$$A{7^{n + 1}} + B = A{7^{n + 1}} + 7B – 6\;\;\;$$(or equivalent)     A1

THEN

attempting to solve for $$A$$ and $$B$$     (M1)

$${u_n} = 4 \times {7^n} + 1$$     A1A1

[5 marks]

a.

attempting to find the auxiliary equation     M1

$${r^2} – 10r – 11 = 0\;\;\;\left( {(r – 11)(r + 1) = 0} \right)$$     A1

$$r = 11,{\text{ }}r = – 1$$     A1

$${v_n} = A{11^n} + B{( – 1)^n}$$     (M1)

attempting to use the initial conditions     M1

$$A + B = 4,{\text{ }}11A – B = 44$$     A1

$${v_n} = 4 \times {11^n}$$     A1

[7 marks]

b.

$${v_n} – {u_n} = 4({11^n} – {7^n}) – 1$$     M1

EITHER

$$= 4(11 – 7)({11^{n – 1}} + \ldots + {7^{n – 1}}) – 1$$     M1A1

OR

$$= 4\left( {{{(7 + 4)}^n} – {7^n}} \right) – 1$$     A1

subtracting the $${7^n}$$ from the expanded first bracket     M1

THEN

obtaining $$16$$ times a whole number $$– 1$$     A1

$${v_n} – {u_n} \equiv 15(\bmod 16),{\text{ }}n \in \mathbb{N}$$     AG

[4 marks]

Total [16 marks]

c.

## Examiners report

In part (a), a good number of candidates were able to ‘see’ the solution form for $${u_n}$$ and then (often in non-standard ways) successfully obtain $${u_n} = 4 \times {7^n} + 1$$. A variety of methods and interesting approaches were seen here including use of the general closed form solution, iteration, substitution of $${u_n} = 4 \times {7^n} + 1$$, substitution of $${u_n} = An + B$$ and, interestingly, conversion to a second-degree linear recurrence relation. A number of candidates erroneously converted the recurrence relation to a quadratic auxiliary equation and obtained $${u_n} = {c_1}{(6)^n} + {c_2}{(1)^n}$$.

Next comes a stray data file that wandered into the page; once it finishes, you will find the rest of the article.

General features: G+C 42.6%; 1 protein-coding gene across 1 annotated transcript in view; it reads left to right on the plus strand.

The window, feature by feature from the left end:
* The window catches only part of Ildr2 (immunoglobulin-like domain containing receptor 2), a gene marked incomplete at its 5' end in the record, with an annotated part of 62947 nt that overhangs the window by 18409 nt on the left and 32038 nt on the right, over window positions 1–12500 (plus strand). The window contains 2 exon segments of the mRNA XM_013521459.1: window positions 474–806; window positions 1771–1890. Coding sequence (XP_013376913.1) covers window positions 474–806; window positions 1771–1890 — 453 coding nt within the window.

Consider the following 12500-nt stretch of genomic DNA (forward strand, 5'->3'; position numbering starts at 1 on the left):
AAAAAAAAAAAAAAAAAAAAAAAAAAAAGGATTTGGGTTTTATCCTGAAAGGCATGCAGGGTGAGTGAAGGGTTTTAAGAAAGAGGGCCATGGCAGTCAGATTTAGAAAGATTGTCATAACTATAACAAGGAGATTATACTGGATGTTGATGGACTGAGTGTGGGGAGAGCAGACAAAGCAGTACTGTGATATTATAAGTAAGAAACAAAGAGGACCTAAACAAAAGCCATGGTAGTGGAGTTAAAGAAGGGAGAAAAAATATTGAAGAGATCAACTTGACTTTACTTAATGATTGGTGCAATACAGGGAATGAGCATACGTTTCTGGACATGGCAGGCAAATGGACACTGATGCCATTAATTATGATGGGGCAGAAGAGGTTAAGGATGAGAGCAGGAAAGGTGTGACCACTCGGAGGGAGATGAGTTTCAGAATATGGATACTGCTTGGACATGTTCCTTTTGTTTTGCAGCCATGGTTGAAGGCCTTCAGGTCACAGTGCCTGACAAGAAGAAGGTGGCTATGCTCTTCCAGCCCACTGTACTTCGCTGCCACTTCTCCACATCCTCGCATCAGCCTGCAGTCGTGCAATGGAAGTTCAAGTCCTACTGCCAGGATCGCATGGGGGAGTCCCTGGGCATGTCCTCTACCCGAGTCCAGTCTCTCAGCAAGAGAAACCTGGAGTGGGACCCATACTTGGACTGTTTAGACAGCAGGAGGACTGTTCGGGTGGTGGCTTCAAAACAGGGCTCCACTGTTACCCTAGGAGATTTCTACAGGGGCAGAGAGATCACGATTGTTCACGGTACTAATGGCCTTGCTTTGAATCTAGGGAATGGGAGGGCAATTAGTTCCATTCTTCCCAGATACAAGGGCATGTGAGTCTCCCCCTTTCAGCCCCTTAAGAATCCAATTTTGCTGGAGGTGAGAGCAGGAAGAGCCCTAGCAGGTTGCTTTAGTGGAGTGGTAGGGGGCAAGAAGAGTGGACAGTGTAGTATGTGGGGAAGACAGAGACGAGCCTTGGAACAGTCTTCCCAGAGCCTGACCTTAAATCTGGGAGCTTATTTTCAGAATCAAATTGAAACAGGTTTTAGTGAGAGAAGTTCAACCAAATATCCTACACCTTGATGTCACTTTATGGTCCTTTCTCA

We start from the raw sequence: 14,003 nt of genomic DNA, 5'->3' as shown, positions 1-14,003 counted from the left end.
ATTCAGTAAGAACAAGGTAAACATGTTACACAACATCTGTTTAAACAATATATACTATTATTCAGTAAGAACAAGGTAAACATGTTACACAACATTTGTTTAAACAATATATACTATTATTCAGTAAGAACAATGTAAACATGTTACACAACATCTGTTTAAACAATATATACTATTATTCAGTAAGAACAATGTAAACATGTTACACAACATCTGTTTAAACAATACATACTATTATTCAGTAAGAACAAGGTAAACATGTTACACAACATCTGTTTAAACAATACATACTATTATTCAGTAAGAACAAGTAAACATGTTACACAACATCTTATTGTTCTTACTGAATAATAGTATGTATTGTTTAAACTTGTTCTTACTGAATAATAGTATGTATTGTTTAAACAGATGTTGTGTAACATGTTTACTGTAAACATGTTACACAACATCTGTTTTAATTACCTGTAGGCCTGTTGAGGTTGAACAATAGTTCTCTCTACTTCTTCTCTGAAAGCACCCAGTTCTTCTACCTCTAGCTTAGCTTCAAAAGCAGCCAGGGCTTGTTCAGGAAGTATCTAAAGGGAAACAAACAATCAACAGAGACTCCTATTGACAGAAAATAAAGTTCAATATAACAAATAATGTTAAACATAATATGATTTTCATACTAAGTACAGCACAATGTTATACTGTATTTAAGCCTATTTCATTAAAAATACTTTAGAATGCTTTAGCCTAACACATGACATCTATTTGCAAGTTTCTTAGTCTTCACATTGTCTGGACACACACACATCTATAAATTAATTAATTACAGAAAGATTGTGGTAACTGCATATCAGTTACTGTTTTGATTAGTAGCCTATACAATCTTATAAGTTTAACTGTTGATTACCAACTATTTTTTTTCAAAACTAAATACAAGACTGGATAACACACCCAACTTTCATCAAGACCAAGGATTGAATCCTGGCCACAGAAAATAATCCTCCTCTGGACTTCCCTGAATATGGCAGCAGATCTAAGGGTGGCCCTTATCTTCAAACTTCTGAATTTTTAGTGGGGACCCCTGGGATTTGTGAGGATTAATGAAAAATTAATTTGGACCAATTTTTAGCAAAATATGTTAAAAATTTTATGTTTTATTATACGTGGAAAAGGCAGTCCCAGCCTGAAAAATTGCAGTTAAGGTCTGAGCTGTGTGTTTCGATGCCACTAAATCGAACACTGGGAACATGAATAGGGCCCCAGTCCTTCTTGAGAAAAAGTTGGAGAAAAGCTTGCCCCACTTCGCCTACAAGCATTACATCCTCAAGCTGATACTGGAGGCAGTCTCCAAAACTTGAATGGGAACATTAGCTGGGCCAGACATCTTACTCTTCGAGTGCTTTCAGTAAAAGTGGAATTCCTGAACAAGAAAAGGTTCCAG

a.

Compared to similar recurrence relation questions set in recent examination papers, part (b) was reasonably well attempted with a substantial number of candidates correctly obtaining $${v_n} = 4{(11)^n}$$. It was pleasing to note the number of candidates who could set up the correct auxiliary equation and use the two given terms to obtain the required solution. It appeared that candidates were better prepared for solving second-order linear recurrence relations compared to first-order linear recurrence relations.

b.